The drought has not happened suddenly, but suddenly it’s mainstream news. I have been asked to do several media interviews in recent weeks and each reporter’s focus has been the effect that the drought might have on grocery prices. Since drought is a recurring feature of Australian agriculture there is precedent to call on and – as this paper from John Quiggin outlines – during previous periods of extended drought, grocery prices have risen by about twice the rate of inflation.
The resultant headlines when this information is reported are inevitably: ‘food prices to skyrocket’. While I am not entirely comfortable with alarmist headlines like this, I am realistic about the modern media business model relying on clicks per story, and that certainly is a very clickable headline. But although this angle does highlight the severity of the drought, is it actually highlighting or helping those who are most affected? Sure, food consumers might see an increase in food prices for a while; farmers and the communities that rely on them, on the other hand, will experience a soul-destroying reduction of income for an extended period of time.
The most constructive spin that can be put on these sorts of headlines is that more people might join the dots between food and farms. There is a belief that countries which have experienced severe food shortages in recent memory consequently have more respect for farmers. I am not sure that there is evidence to support this proposition, however it fits with the logical narrative that communities which are completely disconnected from their food supply will have no interest in supporting policies that protect those supplies. Out of sight out of mind, after all. ‘Grocery prices to skyrocket due to drought’ is at least making those connections clear between food and farmers. The next step is to make sure that those connections translate into an awareness of agriculture and the policies that affect the security of agricultural production at all times, not just when the opportunity presents for alarmist headlines.
“The vast majority of modern Australian farm businesses are resilient, innovative and prepared for drought… but they can always be more prepared, and there are policies and incentives that can help them”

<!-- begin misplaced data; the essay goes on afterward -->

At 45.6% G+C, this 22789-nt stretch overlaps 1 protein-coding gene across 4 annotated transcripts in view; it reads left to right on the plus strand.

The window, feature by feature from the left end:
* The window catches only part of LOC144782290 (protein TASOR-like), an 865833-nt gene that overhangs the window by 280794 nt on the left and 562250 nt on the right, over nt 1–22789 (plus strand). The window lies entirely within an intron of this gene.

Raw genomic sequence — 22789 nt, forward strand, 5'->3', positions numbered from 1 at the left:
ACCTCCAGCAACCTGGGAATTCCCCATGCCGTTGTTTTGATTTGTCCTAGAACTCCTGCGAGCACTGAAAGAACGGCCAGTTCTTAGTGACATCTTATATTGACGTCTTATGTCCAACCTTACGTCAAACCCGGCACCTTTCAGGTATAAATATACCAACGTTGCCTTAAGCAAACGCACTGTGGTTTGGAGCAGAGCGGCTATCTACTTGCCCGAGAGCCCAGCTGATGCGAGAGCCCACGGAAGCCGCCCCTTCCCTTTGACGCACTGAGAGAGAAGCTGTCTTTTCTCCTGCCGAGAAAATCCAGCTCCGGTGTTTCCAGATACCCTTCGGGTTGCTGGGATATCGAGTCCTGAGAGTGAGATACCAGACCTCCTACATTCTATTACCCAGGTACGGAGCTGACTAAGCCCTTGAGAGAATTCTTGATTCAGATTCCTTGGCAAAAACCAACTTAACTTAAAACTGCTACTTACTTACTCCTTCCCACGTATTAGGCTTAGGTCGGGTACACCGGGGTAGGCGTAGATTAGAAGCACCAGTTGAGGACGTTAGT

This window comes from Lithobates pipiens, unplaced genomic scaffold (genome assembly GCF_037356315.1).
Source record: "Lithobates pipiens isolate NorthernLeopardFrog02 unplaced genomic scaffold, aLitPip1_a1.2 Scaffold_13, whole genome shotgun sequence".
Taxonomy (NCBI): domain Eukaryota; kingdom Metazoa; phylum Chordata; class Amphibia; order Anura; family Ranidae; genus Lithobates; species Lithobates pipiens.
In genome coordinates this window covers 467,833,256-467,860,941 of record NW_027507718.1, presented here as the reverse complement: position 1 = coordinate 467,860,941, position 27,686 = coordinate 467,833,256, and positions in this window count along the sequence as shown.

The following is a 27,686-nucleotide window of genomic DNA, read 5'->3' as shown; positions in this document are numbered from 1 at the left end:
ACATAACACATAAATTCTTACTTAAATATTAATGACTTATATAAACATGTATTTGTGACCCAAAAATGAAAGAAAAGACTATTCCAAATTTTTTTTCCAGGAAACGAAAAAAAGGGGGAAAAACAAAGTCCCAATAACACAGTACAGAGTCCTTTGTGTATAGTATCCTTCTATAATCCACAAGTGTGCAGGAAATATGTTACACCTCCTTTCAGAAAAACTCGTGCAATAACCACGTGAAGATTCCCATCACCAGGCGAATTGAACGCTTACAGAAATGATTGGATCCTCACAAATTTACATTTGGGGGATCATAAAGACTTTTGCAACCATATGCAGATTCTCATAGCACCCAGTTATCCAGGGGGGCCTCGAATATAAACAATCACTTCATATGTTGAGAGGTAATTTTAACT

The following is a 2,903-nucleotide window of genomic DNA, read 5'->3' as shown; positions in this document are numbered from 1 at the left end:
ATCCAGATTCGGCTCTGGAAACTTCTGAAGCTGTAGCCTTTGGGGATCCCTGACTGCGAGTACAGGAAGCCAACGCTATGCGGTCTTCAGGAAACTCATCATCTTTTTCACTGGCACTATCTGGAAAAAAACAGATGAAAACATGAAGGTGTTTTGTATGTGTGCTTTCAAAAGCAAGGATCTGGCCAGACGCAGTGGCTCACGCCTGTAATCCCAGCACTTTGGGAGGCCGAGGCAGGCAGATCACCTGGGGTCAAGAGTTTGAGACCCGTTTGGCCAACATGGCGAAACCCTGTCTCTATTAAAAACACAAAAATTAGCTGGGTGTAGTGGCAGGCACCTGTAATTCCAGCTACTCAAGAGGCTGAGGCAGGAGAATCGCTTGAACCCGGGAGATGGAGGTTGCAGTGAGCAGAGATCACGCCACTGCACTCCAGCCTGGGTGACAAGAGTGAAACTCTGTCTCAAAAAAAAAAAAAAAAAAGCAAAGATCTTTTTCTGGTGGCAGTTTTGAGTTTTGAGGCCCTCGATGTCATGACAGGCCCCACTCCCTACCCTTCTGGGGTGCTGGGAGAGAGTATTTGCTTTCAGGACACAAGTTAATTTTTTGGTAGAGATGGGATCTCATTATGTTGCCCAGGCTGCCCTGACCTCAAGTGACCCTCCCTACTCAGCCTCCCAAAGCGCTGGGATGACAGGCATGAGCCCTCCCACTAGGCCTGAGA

These sort of headlines, along with the stories highlighting the desperate realities of hardship and heartache that dominate the news cycles when the drought is at its worst, prompt political responses that are visible and immediate. No-one will begrudge cash grants to desperate families and communities at their lowest ebb, just as in the in the aftermath of floods and fires. But cash grants will do nothing at all to build resilient farming businesses that are adaptable to drought and a changing climate. When the next drought comes along, we are likely to see the same alarmist headlines – and the same short-term policy fixes.
For long-term solutions, we need to look at what the majority of farm businesses are doing to get through this drought, and there are plenty of them out there. They are preparing for drought by diversifying, by investing in innovation to crop smarter, by storing fodder and grain, by putting in water points and more effective grazing systems.
The vast majority of modern Australian farm businesses are resilient, innovative and prepared for drought. But they can always be more prepared, and there are policies and incentives that can help them: incentives which reward farm businesses for investing during good times in innovation and preparedness. Currently investment in innovation is often a trade-off between improved practice and a strong balance sheet which provides financial resilience during downturns. Policies to ‘de-risk’ investment, such as accelerated depreciation, result in both productive and financial resilience as the investment in innovation leads to better practice without quite the same impact on the balance sheet.
So when long term solutions are put to government in the future, let’s hope that the memory of ‘grocery prices to skyrocket’ is triggered, the connection between farm performance and food prices is made, and forward-looking, proactive policies are supported.